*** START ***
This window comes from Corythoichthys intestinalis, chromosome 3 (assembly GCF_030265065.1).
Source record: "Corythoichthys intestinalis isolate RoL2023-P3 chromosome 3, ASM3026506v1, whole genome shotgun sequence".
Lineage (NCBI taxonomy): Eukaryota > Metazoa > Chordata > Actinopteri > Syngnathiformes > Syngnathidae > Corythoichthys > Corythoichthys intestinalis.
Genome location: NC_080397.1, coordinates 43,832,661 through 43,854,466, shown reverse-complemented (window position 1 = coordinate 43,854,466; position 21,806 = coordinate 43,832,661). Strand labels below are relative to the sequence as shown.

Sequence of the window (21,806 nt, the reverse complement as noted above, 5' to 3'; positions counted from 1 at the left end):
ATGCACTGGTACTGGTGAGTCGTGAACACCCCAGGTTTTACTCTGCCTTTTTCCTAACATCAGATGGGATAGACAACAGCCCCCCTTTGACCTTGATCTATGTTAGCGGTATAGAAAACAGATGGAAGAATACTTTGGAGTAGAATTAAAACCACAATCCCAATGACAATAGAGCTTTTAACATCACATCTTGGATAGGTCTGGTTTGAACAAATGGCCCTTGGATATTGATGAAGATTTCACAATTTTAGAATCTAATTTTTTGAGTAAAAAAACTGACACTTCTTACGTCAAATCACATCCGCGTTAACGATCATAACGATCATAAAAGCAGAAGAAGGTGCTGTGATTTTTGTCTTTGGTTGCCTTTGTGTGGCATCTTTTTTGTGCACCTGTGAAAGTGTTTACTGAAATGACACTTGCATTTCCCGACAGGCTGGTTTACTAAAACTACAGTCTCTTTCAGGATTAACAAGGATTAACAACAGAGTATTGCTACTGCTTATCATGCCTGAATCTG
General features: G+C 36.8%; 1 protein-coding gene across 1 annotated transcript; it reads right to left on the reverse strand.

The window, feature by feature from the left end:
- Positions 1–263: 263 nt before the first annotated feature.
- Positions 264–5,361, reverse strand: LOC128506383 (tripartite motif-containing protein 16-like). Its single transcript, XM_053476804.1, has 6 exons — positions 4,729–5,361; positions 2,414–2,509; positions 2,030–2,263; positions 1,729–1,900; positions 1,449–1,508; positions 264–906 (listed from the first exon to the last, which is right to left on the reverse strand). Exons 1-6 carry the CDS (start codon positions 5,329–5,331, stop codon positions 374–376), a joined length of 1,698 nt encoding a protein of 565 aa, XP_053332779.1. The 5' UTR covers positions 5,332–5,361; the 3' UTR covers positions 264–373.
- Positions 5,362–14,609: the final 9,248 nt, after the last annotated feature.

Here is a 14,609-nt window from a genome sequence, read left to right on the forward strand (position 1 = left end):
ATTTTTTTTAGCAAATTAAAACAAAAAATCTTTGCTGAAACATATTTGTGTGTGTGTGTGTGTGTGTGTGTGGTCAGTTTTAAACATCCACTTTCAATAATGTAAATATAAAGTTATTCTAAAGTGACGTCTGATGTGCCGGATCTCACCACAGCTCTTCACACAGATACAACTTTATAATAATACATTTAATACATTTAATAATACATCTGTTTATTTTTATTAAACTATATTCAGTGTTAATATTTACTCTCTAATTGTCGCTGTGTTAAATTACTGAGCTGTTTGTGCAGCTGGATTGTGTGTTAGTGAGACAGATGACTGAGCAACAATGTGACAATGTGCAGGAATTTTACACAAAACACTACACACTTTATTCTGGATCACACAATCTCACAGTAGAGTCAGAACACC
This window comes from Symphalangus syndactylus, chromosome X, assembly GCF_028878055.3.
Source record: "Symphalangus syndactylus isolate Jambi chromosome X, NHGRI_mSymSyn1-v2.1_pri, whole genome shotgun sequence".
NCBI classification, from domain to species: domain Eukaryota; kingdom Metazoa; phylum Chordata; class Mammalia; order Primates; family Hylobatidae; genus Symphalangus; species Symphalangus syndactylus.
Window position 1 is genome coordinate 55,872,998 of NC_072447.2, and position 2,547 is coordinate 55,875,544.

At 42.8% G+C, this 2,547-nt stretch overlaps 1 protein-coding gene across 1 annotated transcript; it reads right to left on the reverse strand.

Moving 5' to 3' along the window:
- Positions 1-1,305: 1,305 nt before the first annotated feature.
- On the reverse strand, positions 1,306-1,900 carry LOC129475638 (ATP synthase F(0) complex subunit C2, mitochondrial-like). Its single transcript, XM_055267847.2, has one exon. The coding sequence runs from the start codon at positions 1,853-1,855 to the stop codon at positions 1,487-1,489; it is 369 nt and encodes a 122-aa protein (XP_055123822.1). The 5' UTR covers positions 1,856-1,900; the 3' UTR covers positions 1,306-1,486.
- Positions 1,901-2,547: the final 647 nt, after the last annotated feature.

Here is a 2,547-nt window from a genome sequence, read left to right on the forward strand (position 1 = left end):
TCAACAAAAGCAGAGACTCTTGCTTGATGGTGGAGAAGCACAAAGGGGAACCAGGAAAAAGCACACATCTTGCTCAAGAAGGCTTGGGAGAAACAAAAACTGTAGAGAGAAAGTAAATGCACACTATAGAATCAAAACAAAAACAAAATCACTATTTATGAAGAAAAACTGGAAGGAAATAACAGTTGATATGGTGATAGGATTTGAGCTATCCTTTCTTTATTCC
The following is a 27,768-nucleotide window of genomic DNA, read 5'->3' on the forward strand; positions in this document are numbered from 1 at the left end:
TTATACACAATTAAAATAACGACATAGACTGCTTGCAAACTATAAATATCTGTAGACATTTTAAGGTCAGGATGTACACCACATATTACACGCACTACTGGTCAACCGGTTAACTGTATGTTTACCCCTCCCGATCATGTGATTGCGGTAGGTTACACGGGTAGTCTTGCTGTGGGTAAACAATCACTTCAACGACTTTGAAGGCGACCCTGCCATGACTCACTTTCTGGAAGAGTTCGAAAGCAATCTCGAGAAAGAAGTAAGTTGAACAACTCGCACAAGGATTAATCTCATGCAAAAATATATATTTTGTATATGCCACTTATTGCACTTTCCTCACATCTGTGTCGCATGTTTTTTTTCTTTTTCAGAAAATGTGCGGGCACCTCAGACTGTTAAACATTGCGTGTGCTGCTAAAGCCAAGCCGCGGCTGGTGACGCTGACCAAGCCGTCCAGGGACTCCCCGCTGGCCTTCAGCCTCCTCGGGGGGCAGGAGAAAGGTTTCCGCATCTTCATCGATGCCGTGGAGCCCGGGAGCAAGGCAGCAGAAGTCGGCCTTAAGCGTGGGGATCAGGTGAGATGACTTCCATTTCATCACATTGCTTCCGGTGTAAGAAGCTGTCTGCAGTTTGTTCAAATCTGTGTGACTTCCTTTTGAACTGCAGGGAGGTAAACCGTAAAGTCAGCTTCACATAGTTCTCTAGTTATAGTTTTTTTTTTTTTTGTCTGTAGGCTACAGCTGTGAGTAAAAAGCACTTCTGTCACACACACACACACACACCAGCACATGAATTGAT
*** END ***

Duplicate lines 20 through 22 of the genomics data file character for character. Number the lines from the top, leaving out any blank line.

- Positions 1-1,305: 1,305 nt before the first annotated feature.
- On the reverse strand, positions 1,306-1,900 carry LOC129475638 (ATP synthase F(0) complex subunit C2, mitochondrial-like). Its single transcript, XM_055267847.2, has one exon. The coding sequence runs from the start codon at positions 1,853-1,855 to the stop codon at positions 1,487-1,489; it is 369 nt and encodes a 122-aa protein (XP_055123822.1). The 5' UTR covers positions 1,856-1,900; the 3' UTR covers positions 1,306-1,486.
- Positions 1,901-2,547: the final 647 nt, after the last annotated feature.